3) Re: ggiuliano’s “All of you write under the TU masthead and so open yourselves up for scrutiny.” I do open myself up for scrutiny . . . I live and work in the public domain, both as a paid writer (not for the Times Union), a volunteer blogger, and as an employee at my day job. I work for a nonprofit corporation . . . you can easily go online and find my salary, benefits, all sorts of other stuff. Google my name and you’ll pages and pages and pages of hits about me, because I use my own name online. I don’t really know what additional “scrutiny” you wish me or others to undergo. If I were involved in a controversial community issue, I have no doubt that the TU editorial staff would go after me just as they went after both parties in this case. I hope that never happens…to me OR to you…”

The same is true for me. I am not anonymous online, nor have I ever been. I don’t write things on the internet that I would not say in person. I am not suggesting you should or that I want you to undergo scrutiny. I am saying that you have to be realistic that you will undergo greater scrutiny by writing under the TU’s masthead. That is part of the tradeoff. You must have agreed to blog here for a reason, I assume to get more readers? With readers comes pushback, debate, and opening yourself up to more scrutiny and speculation. This is one reason why some prefer aliases, and even popular bloggers have tried to conceal identity. They want to say things that may have repercussions if they were identified. Rob Madeo tried to do this with Albany Eye. Was he a coward? He wrote a lot of personal attacks about the on air talent of competing networks. Was that unethical? It certainly backfired on him eventually. Why is no commentary offered about that when the viral commenters are ridiculed?

When you were in your own little corner, you could probably write pretty much anything you wanted without worrying about getting a ton of disagreement among commenters. Comments that were rude but would still be acceptable in the TU blog world could be deleted, and the offending commenter would go away and not upset your mom when she read your blog. This is true for me. My identity is not a secret, and I could be scrutinized and called out, but that rarely happens because I am in my own little corner, one step above the paper journal I kept for years before moving to the electronic world.

I am a little uncomfortable with this: If I were involved in a controversial community issue, I have no doubt that the TU editorial staff would go after me just as they went after both parties in this case. I hope that never happens…to me OR to you…”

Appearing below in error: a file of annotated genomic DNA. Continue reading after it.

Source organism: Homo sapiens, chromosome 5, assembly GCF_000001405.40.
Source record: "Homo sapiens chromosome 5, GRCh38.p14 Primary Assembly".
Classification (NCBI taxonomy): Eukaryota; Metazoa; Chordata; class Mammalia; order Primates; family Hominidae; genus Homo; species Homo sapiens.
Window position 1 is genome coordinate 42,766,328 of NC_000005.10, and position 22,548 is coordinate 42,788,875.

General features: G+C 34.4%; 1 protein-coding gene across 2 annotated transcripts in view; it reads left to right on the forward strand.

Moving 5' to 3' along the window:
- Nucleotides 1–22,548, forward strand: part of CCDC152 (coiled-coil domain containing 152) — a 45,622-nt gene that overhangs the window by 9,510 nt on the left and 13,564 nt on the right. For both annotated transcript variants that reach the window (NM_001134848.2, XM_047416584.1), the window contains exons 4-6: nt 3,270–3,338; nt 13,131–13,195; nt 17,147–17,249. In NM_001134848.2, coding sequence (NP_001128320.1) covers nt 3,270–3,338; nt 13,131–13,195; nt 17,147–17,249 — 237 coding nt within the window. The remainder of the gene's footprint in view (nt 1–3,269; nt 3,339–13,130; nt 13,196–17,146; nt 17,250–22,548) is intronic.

First, because I am still wondering if the TU unwillingly outed Madeo? Next, because they have not gone after him with nearly the same fervor as the homeowner. And third, certainly I agree that the TU would go after me if I was involved in a controversy. But you wording (all caps OR) makes it sounds like a threat? I assume that wasn’t your intention.

4) Re: ggiuliano’s “If you are sure you don’t want to spend your free time writing for this audience then why do it?” That’s exactly the question that I was asking myself, in public, under my own name, putting it for public scrutiny…”

Well, it is a good question. I can see why this more public forum could be less enjoyable than the little corner. Words have power, and a thick skin is necessary to protect sanity. I’m not sure why you repeat this to me, though. I am not anonymous, nor have I ever been.

I think I touched a nerve (I often do when I jump in, which is why I rarely jump in):

JES: I’m just asking questions and seeing where it takes me. If you don’t like the insinuation, that’s OK. I am not implying it is as orchestrated or top down as you seem to think I do. But I think there are still questions to be asked. I don’t know you (aside from this blog), your wife or your mom. Your mom I mentioned because I would delete insulting comments on my blog that might offend mine. I think that was clear in my next sentence which you didn’t quote. I know the thing about lawyers is touchy, and I apologise for offending you. I added it because you said you hated the phrase “lawyering up” which I used (and I believe it is perfect for this situation). To me it just illustrates a different world view of ethics, morality, law etc. than the one I hold. The example I gave may not capture your feelings at all.